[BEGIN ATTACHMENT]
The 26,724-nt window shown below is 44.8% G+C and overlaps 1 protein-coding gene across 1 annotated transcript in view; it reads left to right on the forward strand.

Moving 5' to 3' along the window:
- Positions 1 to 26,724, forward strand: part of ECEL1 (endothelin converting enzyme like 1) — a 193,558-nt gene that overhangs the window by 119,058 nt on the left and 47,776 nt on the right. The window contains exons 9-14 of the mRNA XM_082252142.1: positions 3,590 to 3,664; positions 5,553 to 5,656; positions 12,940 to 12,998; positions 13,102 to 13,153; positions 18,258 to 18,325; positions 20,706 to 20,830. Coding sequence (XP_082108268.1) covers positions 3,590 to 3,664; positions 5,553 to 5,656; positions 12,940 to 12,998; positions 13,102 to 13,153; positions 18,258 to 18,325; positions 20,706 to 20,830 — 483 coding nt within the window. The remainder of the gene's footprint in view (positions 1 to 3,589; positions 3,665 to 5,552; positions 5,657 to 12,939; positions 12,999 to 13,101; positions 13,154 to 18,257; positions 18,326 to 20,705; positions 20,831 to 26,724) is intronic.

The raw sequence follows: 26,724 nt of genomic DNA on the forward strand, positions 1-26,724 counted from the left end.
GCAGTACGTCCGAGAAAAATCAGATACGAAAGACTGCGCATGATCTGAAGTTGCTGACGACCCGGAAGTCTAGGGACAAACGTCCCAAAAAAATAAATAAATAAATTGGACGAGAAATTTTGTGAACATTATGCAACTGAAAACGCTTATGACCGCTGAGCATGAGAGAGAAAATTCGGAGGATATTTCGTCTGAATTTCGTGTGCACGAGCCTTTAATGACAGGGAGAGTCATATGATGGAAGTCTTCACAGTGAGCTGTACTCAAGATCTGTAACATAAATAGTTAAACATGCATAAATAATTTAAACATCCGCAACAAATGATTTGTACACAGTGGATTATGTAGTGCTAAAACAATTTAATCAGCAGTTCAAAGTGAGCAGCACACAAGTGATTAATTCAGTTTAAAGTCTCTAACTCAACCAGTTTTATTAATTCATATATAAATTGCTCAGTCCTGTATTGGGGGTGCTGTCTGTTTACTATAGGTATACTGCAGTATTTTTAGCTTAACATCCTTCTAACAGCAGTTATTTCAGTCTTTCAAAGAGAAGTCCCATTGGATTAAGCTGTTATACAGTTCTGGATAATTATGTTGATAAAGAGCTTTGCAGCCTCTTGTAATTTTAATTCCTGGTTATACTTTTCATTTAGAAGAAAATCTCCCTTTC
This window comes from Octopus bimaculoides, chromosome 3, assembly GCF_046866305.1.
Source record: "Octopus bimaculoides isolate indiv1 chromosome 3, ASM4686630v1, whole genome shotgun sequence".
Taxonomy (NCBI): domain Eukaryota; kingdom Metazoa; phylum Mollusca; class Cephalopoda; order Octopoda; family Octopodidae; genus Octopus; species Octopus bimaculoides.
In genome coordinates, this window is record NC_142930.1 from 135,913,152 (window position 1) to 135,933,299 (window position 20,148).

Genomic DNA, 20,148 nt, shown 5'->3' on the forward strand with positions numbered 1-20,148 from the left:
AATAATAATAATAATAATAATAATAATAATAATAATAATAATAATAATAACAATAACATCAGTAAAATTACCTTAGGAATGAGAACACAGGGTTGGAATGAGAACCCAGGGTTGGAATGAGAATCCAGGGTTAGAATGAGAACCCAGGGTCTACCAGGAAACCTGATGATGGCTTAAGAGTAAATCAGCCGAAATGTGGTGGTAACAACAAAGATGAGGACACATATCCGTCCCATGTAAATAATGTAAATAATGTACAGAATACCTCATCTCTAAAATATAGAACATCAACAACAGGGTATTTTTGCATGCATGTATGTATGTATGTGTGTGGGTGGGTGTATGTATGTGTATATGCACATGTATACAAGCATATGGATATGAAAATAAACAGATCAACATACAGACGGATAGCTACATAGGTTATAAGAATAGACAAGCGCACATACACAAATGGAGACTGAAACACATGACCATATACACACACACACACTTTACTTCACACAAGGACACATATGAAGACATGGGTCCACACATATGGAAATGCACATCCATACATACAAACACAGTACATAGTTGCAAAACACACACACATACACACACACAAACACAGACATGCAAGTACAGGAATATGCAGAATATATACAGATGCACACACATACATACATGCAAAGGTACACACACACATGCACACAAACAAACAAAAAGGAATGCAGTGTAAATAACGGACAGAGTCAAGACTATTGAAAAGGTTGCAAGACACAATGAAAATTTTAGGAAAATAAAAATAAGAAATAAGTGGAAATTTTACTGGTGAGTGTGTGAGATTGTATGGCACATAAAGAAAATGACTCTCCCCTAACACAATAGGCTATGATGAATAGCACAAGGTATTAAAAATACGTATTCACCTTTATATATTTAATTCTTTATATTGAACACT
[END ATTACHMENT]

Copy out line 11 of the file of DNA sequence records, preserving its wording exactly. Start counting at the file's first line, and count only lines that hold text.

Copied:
AATAATAATAATAATAATAATAATAATAATAATAATAATAATAATAATAACAATAACATCAGTAAAATTACCTTAGGAATGAGAACACAGGGTTGGAATGAGAACCCAGGGTTGGAATGAGAATCCAGGGTTAGAATGAGAACCCAGGGTCTACCAGGAAACCTGATGATGGCTTAAGAGTAAATCAGCCGAAATGTGGTGGTAACAACAAAGATGAGGACACATATCCGTCCCATGTAAATAATGTAAATAATGTACAGAATACCTCATCTCTAAAATATAGAACATCAACAACAGGGTATTTTTGCATGCATGTATGTATGTATGTGTGTGGGTGGGTGTATGTATGTGTATATGCACATGTATACAAGCATATGGATATGAAAATAAACAGATCAACATACAGACGGATAGCTACATAGGTTATAAGAATAGACAAGCGCACATACACAAATGGAGACTGAAACACATGACCATATACACACACACACACTTTACTTCACACAAGGACACATATGAAGACATGGGTCCACACATATGGAAATGCACATCCATACATACAAACACAGTACATAGTTGCAAAACACACACACATACACACACACAAACACAGACATGCAAGTACAGGAATATGCAGAATATATACAGATGCACACACATACATACATGCAAAGGTACACACACACATGCACACAAACAAACAAAAAGGAATGCAGTGTAAATAACGGACAGAGTCAAGACTATTGAAAAGGTTGCAAGACACAATGAAAATTTTAGGAAAATAAAAATAAGAAATAAGTGGAAATTTTACTGGTGAGTGTGTGAGATTGTATGGCACATAAAGAAAATGACTCTCCCCTAACACAATAGGCTATGATGAATAGCACAAGGTATTAAAAATACGTATTCACCTTTATATATTTAATTCTTTATATTGAACACT